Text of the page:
Earth Today | Consumption trends a problem

Earth Today | Consumption trends a problem

THE PUBLIC’S attention is being called to the need for sustainable use and management of natural resources, in the wake of what has been described as ‘worrying trends and new challenges in resource consumption and production since 2019’.

This is according to the latest Global Resources Outlook, published by the United Nations Environment Programme (UNEP) titled ‘Bend the trend: Pathways to a liveable planet as resource use spikes’.

“Since the 2019 edition of this report series was published, trends in global resource use have continued or accelerated: between 2015 (reference year of the 2019 edition) and 2023 there was no absolute decoupling of any environmental impact on the global scale, and all impacts increased in absolute terms with only a few temporary exceptions (such as a resource use decrease during the COVID-19 pandemic),” the 2024 report said.


At play, it said, are “recent events and changes in global geopolitics” which continue to have an impact on how resources are managed.

“In the last few years, the COVID-19 pandemic and recent global inflation have highlighted the vulnerability of the global supply chain of material resources (also referred to as ‘materials’), as well as the need to secure the supply of essential materials while reducing materials demand at the same time,” the UNEP report noted.

“This has been reflected in a surge of resource policy developments, particularly on energy use, plus business actions to restructure supply chains and reduce supply disruption risks. Companies and countries are investing in extraction and processing projects in producing countries,” it added.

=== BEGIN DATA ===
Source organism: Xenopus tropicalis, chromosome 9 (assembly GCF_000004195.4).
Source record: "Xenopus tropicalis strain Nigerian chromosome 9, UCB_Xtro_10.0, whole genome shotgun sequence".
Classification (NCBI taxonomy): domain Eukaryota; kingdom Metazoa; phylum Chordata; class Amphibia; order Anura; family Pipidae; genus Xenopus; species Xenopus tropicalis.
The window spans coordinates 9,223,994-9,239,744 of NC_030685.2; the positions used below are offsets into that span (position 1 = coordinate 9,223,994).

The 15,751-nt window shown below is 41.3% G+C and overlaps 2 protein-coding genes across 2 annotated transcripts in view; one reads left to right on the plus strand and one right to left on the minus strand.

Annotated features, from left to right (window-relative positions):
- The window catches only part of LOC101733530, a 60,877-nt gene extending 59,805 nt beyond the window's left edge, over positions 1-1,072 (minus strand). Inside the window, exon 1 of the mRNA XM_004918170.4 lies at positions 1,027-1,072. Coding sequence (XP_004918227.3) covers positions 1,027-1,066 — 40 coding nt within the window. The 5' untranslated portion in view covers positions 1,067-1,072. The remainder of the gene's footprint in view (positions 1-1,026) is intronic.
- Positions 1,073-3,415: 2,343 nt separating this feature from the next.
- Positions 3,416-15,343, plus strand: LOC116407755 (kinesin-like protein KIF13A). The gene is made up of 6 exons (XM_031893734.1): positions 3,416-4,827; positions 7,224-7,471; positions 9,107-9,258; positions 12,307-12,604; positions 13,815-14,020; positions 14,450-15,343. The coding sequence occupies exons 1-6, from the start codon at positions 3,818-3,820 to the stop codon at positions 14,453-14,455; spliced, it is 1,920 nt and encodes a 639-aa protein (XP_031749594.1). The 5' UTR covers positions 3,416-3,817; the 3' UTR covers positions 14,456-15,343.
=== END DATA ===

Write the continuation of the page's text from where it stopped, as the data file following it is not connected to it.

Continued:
“Alongside the vulnerability of supply chains, material demand (including materials classed as critical) is expected to continue increasing in the coming decades.This will be in order to feed an increasing population with changing models of consumption and to supply the materials required for goods, infrastructure and services,as well as for the deployment of the clean energy transition,” the report said further.

It is against this background, it noted, that the change in resource use and management is required.

“Improving resource use management can play a decisive role in increasing human security while meeting human needs for all. The resource agenda is not just an environmental agenda. It refers to the long-term capacity of natural systems to deliver secure well-being to all, which is essential for humanity to thrive in peace,” it said.

In order to deliver on the sustainable development goals, for example, the report suggests that resource use and management must be explicitly integrated at the core of efforts to address the triple planetary crisis of climate change, biodiversity loss and pollution.


To get there, it said that concrete, immediate action is key. Decoupling has been championed as one of the ways to get there.

“Targeted and coordinated sustainability actions can decrease the amount of resources used and related environmental impacts, while delivering on continued socioeconomic well-being for all. This refers to the concept of decoupling human wellbeing from resource use, as well as decoupling resource use from environmental impacts,” the report said.

“This concept is not a one-size-fits-all approach. For the parts of the population with the highest resource consumption footprints (countries or fractions in a national population), actions must lead to absolute decoupling (reduction of resource use). In this this regard, IPCC (Intergovernmental Panel on Climate Change, 2022) reports that consumption (demand-side) measures such as diets with less animal protein, compact cities and more public transport can reduce GHG emissions by between 40 per cent and 70 per cent by 2050,” the report added.

Of course, the report said, to successfully decouple will require adjustments.

“To deliver on decoupling, unsustainable patterns of resource use need to be reconfigured or replaced by sustainable modes of producing and consuming that respect the capacity of the planet, meet people’s needs and improve human dignity. This calls for a process of structural transformation. While transformation refers to the overall change or outcome of large-scale shifts in technological, economic and social systems, transition refers to the process towards the transformation,” it said.

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